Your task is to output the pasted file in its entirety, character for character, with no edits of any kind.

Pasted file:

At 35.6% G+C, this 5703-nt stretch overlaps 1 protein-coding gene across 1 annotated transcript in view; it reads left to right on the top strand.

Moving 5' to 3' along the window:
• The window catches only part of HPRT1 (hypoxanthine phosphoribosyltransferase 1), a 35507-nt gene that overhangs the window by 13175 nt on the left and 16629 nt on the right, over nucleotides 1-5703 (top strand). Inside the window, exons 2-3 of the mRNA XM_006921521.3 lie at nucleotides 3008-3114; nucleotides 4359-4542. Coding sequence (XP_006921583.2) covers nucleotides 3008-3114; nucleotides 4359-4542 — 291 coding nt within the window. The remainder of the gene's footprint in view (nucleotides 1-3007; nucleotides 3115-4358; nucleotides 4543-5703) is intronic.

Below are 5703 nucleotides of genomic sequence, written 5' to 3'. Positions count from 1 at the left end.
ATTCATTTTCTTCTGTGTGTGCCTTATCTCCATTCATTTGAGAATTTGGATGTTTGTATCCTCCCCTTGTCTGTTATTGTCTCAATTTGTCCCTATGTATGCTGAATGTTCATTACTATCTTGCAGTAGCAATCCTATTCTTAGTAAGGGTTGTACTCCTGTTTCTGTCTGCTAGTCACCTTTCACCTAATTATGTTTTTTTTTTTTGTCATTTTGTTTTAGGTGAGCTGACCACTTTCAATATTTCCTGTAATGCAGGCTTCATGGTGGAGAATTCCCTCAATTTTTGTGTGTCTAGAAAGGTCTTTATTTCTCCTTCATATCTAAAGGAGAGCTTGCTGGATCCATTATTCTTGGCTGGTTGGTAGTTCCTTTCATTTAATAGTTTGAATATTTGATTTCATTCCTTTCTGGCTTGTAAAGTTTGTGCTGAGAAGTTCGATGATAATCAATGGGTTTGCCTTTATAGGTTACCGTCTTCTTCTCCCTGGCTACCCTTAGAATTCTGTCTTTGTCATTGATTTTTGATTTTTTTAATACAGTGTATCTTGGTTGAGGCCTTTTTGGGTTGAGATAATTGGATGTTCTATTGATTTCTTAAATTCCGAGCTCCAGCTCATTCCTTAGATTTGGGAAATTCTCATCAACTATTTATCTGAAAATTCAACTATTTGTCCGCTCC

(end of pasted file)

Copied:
At 35.6% G+C, this 5703-nt stretch overlaps 1 protein-coding gene across 1 annotated transcript in view; it reads left to right on the top strand.

Moving 5' to 3' along the window:
• The window catches only part of HPRT1 (hypoxanthine phosphoribosyltransferase 1), a 35507-nt gene that overhangs the window by 13175 nt on the left and 16629 nt on the right, over nucleotides 1-5703 (top strand). Inside the window, exons 2-3 of the mRNA XM_006921521.3 lie at nucleotides 3008-3114; nucleotides 4359-4542. Coding sequence (XP_006921583.2) covers nucleotides 3008-3114; nucleotides 4359-4542 — 291 coding nt within the window. The remainder of the gene's footprint in view (nucleotides 1-3007; nucleotides 3115-4358; nucleotides 4543-5703) is intronic.

Below are 5703 nucleotides of genomic sequence, written 5' to 3'. Positions count from 1 at the left end.
ATTCATTTTCTTCTGTGTGTGCCTTATCTCCATTCATTTGAGAATTTGGATGTTTGTATCCTCCCCTTGTCTGTTATTGTCTCAATTTGTCCCTATGTATGCTGAATGTTCATTACTATCTTGCAGTAGCAATCCTATTCTTAGTAAGGGTTGTACTCCTGTTTCTGTCTGCTAGTCACCTTTCACCTAATTATGTTTTTTTTTTTTGTCATTTTGTTTTAGGTGAGCTGACCACTTTCAATATTTCCTGTAATGCAGGCTTCATGGTGGAGAATTCCCTCAATTTTTGTGTGTCTAGAAAGGTCTTTATTTCTCCTTCATATCTAAAGGAGAGCTTGCTGGATCCATTATTCTTGGCTGGTTGGTAGTTCCTTTCATTTAATAGTTTGAATATTTGATTTCATTCCTTTCTGGCTTGTAAAGTTTGTGCTGAGAAGTTCGATGATAATCAATGGGTTTGCCTTTATAGGTTACCGTCTTCTTCTCCCTGGCTACCCTTAGAATTCTGTCTTTGTCATTGATTTTTGATTTTTTTAATACAGTGTATCTTGGTTGAGGCCTTTTTGGGTTGAGATAATTGGATGTTCTATTGATTTCTTAAATTCCGAGCTCCAGCTCATTCCTTAGATTTGGGAAATTCTCATCAACTATTTATCTGAAAATTCAACTATTTGTCCGCTCC